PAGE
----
The legal battle over Obamacare isn’t over.
A lawsuit that could nullify the president’s signature health care law on the basis of the Constitution’s Origination Clause is gaining momentum as it goes Thursday before the D.C. Circuit Court of Appeals.
Filed by the Pacific Legal Foundation in Sacramento, Sissel v. U.S. Department of Health and Human Services alleges that Affordable Care Act is unconstitutional because the bill originated in the Senate, violating the Constitution’s mandate that “all bills for raising revenue shall originate” in the House.
“I think it’s clear that the ACA ‘tax’ was unconstitutionally passed, and the only question is whether the procedural trickery that the Senate used will be allowed to stand,” said PLF attorney Tim Sandefur. “The Constitution forbids the Senate from creating bills for raising revenue, and that’s what the Senate did here.”
Interest in the argument is growing despite a lower court’s ruling against the lawsuit in June. Forty members of Congress have filed a friend-of-the-court brief in support, while the House Judiciary Committee’s subcommittee on the Constitution and civil justice held a hearing last week on the meaning of the Origination Clause.
Conservative columnist George F. Will weighed in on behalf of the challenge in a May 2 op-ed, noting that the heart of Supreme Court Chief Justice John Roberts’ 2012 ruling upholding the ACA that the penalty for non-compliance was in fact a tax.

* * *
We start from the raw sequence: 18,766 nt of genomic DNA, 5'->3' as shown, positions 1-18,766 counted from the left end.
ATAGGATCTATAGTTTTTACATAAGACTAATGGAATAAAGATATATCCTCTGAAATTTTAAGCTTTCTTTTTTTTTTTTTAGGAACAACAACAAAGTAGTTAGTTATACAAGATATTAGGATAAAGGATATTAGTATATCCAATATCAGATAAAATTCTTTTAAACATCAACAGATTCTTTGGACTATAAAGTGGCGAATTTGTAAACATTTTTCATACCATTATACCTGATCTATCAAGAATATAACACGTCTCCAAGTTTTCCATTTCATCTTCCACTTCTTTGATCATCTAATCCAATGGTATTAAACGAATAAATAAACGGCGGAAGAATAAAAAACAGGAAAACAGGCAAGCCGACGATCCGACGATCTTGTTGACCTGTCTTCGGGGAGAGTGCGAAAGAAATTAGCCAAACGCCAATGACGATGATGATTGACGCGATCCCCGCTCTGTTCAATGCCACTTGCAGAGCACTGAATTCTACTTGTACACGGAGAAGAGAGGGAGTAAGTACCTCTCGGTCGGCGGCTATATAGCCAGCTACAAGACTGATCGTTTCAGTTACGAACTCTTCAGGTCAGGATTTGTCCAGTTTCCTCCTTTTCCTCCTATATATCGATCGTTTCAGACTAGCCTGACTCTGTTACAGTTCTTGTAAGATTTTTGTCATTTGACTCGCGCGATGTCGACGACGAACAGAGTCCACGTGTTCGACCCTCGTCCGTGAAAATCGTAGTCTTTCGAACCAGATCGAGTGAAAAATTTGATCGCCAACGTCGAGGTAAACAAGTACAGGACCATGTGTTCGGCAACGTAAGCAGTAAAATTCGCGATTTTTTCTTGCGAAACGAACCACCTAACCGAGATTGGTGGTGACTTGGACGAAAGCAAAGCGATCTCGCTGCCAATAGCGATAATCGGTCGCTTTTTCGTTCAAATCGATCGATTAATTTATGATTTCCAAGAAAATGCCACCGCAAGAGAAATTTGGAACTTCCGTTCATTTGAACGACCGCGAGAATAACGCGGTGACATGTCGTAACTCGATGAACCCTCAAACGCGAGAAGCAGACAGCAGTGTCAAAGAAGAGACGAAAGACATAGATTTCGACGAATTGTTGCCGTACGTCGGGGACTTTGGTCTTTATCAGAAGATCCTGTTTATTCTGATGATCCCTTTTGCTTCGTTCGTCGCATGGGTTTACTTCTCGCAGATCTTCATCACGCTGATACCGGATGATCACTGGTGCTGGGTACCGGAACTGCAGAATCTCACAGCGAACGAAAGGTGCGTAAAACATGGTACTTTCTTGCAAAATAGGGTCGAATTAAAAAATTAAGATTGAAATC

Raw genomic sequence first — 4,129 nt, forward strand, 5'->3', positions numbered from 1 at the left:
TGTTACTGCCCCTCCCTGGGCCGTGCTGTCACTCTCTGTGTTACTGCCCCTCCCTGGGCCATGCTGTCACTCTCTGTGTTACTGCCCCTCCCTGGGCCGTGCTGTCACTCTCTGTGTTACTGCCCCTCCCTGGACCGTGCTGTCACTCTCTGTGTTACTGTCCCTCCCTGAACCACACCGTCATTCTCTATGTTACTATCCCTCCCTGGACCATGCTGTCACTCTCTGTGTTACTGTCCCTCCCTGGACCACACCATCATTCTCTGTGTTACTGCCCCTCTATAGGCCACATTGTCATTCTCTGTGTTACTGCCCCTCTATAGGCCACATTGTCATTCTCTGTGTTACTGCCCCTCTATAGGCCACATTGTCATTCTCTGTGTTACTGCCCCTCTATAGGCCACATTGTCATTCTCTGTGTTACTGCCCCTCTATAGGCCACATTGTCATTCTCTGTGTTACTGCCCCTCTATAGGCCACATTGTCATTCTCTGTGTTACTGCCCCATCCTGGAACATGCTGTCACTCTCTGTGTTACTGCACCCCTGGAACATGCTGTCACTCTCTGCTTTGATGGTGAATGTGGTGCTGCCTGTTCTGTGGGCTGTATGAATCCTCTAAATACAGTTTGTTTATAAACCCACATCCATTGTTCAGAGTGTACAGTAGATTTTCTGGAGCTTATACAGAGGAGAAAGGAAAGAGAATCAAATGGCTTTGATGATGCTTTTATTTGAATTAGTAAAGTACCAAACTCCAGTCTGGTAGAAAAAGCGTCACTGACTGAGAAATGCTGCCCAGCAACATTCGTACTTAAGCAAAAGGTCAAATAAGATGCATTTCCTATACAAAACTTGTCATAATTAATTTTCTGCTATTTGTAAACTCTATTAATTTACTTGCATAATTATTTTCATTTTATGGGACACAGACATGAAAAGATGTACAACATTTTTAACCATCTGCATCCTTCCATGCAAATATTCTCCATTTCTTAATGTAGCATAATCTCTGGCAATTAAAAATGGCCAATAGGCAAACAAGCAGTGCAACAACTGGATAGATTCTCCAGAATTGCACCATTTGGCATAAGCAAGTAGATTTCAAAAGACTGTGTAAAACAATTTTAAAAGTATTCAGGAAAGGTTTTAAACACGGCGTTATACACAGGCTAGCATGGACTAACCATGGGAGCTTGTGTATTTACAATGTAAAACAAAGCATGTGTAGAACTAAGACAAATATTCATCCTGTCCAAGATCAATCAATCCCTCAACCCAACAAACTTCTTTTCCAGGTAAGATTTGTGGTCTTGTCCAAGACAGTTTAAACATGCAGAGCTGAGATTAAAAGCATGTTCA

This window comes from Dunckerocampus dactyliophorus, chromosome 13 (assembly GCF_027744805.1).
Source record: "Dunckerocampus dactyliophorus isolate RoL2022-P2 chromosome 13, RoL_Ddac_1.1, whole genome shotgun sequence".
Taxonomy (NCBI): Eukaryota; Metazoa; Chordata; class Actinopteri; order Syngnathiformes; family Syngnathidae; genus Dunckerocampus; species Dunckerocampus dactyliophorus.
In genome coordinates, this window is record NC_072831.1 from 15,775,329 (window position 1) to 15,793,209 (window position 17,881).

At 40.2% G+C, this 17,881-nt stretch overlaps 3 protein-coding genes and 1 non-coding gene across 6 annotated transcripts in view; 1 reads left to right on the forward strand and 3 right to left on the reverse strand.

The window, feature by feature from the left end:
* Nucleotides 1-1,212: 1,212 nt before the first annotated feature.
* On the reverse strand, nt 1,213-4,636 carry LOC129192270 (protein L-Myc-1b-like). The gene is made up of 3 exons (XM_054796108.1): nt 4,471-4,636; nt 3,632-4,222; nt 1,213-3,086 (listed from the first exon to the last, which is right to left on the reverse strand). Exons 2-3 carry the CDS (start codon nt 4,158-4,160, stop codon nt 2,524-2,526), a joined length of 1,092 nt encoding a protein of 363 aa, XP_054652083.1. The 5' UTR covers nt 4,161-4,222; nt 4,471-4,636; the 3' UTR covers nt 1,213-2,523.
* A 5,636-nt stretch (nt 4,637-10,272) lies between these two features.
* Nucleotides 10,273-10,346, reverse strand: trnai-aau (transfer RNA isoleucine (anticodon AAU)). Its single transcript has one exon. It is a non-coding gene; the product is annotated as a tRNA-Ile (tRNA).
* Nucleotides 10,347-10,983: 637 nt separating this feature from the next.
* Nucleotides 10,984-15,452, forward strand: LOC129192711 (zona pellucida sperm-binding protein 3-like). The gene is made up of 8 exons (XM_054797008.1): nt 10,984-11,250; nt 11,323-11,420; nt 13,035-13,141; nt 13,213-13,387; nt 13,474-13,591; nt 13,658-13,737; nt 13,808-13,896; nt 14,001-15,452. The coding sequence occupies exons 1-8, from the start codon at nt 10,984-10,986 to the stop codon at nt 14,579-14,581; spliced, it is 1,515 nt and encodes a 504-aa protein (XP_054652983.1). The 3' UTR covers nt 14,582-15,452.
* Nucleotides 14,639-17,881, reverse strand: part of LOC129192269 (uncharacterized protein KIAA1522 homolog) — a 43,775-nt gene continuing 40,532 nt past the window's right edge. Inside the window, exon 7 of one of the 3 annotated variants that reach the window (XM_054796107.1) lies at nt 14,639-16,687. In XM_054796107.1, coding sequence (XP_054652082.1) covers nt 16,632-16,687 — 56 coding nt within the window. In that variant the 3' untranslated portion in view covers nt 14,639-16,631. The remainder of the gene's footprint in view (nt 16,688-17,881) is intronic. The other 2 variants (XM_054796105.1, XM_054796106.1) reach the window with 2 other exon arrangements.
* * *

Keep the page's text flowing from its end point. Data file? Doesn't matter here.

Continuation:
“Two years ago, the Supreme Court saved the ACA by declaring its penalty to be a tax,” said Mr. Will. “It thereby doomed the ACA as an unconstitutional violation of the origination clause.”
Democrats are having none of it. At the April 29 subcommittee hearing, Democrats accused Republicans of using the Constitutional argument as a political tool to overthrow Obamacare.
“I think the arguments are frivolous,” said Rep. Jerrold Nadler, New York Democrat, adding, “We should in Congress be seeking to do the business of the American people instead of holding frivolous hearings commenting on court decisions that are ongoing.”
Subcommittee chair Rep. Trent Franks countered that, “if the Senate can do what they did, then we can tear the Origination Clause out of the Constitution.”
“If it is frivolous for the Constitution committee of the House of Representatives to prevent that, then count me frivolous,” said the Arizona Republican.
There’s no disputing the bill that became the ACA bore little resemblance to the original text from which it spawned. Senate Democratic leaders took an obscure three-page House bill on housing tax credits for veterans and simply replaced it with 2,709 pages of the Affordable Care Act, then returned it to the House in a process known as “gut-and-amend.”
The lawsuit argues that the “amendments” were not germane to the original bill. To illustrate the point, Rep. Louie Gohmert, Texas Republican, waved a copy of the unamended bill during the hearing, then picked up and dropped on the dais with a thud the Affordable Care Act.
“Tell me where in this bill any of these topics in this bill were ever found,” said Mr. Gohmert. “Any witness that cares to tackle that, point me out anything in the new bill that was in the old bill.”
District Court Judge Beryl A. Howell held in June that the ACA’s revenue-raising was “incidental” to its main purpose and thus was not a “bill for raising revenue.” She also said that the Senate had only amended a bill that began in the House, and that “it is for Congress, not the courts, to decide whether an amendment is properly germane in any given case.”